Dangerous dog laws: union bites back at No10


The Communication Workers Union (CWU) has written to the Prime Minister as part of its 'Bite Back' campaign to renew government awareness of dangerous dog laws.

Dangerous Dog Attacks

In its letter the CWU, which among others in the communications industry represents the interests of postal workers, urges David Cameron to "keep his promise" in addressing the need for a radical overhaul of current dangerous dogs legislation.

The letter, co-signed by the union and campaign partners, was handed in to No10 by a delegation consisting of the CWU, senior representatives of the Police Federation, the National Dog Wardens Association, Blue Cross, Battersea Cats & Dogs Home, the RSPCA and the MP for Liverpool Wavertree, Luciana Berger.

Among other signatories to the letter were Andrew Smith, whose 6-year-old daughter Evie was attacked and severely injured by a dangerous dog in an Essex park in January this year. Mr Smith's own father is a postman and CWU member.

Also present in Downing Street were the parents of the toddler John-Paul Massey, who died after being mauled by a dangerous dog in 2009.

The union is protesting about lack of government action on "flawed" dangerous dogs laws, following a 2-year delay since David Cameron wrote to the CWU pledging his personal support.

In his letter, the Prime Minister promised he would give "police and councils more powers to tackle the problem of dangerous dogs by the introduction of Dog Control Notices".

On 1 March 2012, and again in a parliamentary debate a fortnight later, the Minister of State for Agriculture and Food Jim Paice said his department would announce dangerous dogs measures "before Easter".

With ministerial undertakings yet to bear fruit, campaigners are now calling on the government to give urgent and immediate attention to the issue of dangerous dogs and dog control in England, on behalf of those who have lost their lives and the thousands of people, guide dogs and pets attacked and injured every year.

Lisa Sheldon a partner at Simpson Millar LLP specialising in personal injury claims, noted that the last Labour government started a consultation process in 2010 on how to strengthen the law.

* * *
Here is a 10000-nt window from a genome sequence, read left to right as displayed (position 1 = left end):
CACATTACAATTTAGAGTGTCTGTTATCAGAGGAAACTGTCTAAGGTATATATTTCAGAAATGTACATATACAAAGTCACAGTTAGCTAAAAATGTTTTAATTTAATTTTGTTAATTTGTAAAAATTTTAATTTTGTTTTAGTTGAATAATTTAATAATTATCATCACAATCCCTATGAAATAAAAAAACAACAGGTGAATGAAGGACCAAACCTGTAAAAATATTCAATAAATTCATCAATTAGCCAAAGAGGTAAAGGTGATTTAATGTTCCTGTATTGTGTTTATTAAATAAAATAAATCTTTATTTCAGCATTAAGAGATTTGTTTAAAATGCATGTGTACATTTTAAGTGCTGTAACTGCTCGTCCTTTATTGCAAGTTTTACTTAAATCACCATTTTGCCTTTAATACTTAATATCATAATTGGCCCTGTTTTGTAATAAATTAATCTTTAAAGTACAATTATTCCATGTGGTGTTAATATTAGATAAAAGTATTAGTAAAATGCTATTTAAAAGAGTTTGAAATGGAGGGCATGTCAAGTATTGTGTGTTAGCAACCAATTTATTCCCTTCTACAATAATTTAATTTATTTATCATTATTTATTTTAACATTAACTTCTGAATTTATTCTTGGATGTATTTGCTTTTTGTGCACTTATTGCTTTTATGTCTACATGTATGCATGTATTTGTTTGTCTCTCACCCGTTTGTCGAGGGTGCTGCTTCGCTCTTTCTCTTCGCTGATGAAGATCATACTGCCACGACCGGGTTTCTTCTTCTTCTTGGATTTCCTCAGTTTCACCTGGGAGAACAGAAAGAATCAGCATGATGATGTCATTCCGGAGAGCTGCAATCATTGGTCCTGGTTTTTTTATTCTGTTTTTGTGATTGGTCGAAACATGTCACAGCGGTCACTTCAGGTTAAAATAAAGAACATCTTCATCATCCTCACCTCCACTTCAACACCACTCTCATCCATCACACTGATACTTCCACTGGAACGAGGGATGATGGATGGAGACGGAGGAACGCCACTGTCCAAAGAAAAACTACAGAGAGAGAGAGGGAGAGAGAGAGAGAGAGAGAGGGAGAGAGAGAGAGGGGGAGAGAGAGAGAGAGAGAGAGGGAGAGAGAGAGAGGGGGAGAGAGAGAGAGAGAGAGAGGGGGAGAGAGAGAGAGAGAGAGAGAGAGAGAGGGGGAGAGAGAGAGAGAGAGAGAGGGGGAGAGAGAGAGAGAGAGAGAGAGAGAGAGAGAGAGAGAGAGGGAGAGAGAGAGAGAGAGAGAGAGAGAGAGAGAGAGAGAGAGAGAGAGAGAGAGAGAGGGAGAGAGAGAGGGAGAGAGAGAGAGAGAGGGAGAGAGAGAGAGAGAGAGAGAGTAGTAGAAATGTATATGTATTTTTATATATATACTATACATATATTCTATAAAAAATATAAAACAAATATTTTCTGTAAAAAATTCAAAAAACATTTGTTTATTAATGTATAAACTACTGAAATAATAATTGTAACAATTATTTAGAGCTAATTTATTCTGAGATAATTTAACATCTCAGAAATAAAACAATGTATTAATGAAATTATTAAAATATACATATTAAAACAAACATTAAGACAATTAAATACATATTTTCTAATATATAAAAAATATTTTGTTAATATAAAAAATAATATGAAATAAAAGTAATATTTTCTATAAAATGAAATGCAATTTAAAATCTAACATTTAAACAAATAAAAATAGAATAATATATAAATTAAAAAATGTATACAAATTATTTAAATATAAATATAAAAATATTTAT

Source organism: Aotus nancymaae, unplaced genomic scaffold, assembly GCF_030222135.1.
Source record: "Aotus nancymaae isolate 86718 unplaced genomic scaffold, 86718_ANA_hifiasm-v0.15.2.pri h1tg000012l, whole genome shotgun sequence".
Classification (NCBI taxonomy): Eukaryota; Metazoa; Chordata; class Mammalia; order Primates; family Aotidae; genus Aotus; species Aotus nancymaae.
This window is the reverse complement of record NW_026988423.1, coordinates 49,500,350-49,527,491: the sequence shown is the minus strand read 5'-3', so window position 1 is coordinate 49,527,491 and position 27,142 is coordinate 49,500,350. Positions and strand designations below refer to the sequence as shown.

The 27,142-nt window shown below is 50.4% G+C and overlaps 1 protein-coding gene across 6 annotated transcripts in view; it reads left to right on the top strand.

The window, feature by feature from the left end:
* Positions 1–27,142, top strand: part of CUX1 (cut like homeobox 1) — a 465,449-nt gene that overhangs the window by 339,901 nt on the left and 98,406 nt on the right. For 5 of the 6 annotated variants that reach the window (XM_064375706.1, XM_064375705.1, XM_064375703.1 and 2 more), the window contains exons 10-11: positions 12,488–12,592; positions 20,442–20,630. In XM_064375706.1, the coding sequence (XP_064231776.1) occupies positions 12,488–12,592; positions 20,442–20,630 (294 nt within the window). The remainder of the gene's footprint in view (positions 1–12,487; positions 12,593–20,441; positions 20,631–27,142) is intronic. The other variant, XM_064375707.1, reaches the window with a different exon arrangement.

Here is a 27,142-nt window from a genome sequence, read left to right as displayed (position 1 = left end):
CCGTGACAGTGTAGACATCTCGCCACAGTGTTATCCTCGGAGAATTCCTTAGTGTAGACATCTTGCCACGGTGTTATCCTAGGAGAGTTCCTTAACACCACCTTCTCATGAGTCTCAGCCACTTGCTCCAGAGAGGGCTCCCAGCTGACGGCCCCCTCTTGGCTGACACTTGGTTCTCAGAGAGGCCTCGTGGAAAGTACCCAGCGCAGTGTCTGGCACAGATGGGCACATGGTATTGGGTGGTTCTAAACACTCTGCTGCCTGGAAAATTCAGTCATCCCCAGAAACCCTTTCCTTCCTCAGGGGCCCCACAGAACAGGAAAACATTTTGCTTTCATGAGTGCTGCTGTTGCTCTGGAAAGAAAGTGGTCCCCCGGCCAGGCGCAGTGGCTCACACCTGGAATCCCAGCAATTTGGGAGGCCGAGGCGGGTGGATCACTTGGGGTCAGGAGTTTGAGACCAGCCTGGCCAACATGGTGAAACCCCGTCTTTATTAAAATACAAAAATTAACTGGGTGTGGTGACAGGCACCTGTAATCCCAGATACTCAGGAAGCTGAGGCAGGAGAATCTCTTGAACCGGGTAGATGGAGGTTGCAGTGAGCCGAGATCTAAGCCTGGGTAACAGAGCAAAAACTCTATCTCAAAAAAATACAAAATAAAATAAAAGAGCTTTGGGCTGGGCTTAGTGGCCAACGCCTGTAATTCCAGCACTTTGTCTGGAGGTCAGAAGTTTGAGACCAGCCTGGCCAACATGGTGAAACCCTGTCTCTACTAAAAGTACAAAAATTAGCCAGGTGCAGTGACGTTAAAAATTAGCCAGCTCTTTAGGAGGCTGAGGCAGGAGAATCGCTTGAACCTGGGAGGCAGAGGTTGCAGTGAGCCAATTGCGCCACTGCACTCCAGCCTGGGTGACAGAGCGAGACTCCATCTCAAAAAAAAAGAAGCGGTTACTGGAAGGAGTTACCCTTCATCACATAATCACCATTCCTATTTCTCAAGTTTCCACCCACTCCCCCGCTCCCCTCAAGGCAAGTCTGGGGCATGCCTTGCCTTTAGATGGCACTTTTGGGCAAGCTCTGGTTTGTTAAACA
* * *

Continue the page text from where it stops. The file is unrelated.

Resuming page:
"However, this ended after the general election," said Lisa. "Regrettably the coalition has yet to take things further or announce any response, still less set out an action plan. The Dangerous Dogs Act of 1991 was a deeply flawed and ill-thought piece of legislation and is clearly in urgent need of an overhaul."

The Bite-Back campaign has won cross-party parliamentary support and the backing of many other influential bodies, including unions, animal welfare charities, police, local authorities, dog wardens, vets, nurses, employers and victims' families.

The Scottish and Northern Ireland assemblies already support the campaign, having changed their respective dangerous dog laws in 2011. The Welsh assembly is committed to starting a similar process this year.

Criticising Westminster's apparent inertia, CWU National Health and Safety Officer Dave Joyce observed that for every day passing without a change to the law, another 12 postal workers are attacked and injured as well as "countless" people and animals continuing to be at risk.

"11 members of the public have been killed since 2006, 7 of whom were children and 5 were adults," said Mr Joyce in a letter to union members. "In the past 4 years, 23,000 postal workers have been injured. Every day innocent dogs are bitten or attacked by other dogs and around 7 guide dogs are attacked by other dogs each month."

Welcoming support from all quarters, the CWU has set up an e-petition calling for action on irresponsible dog ownership.

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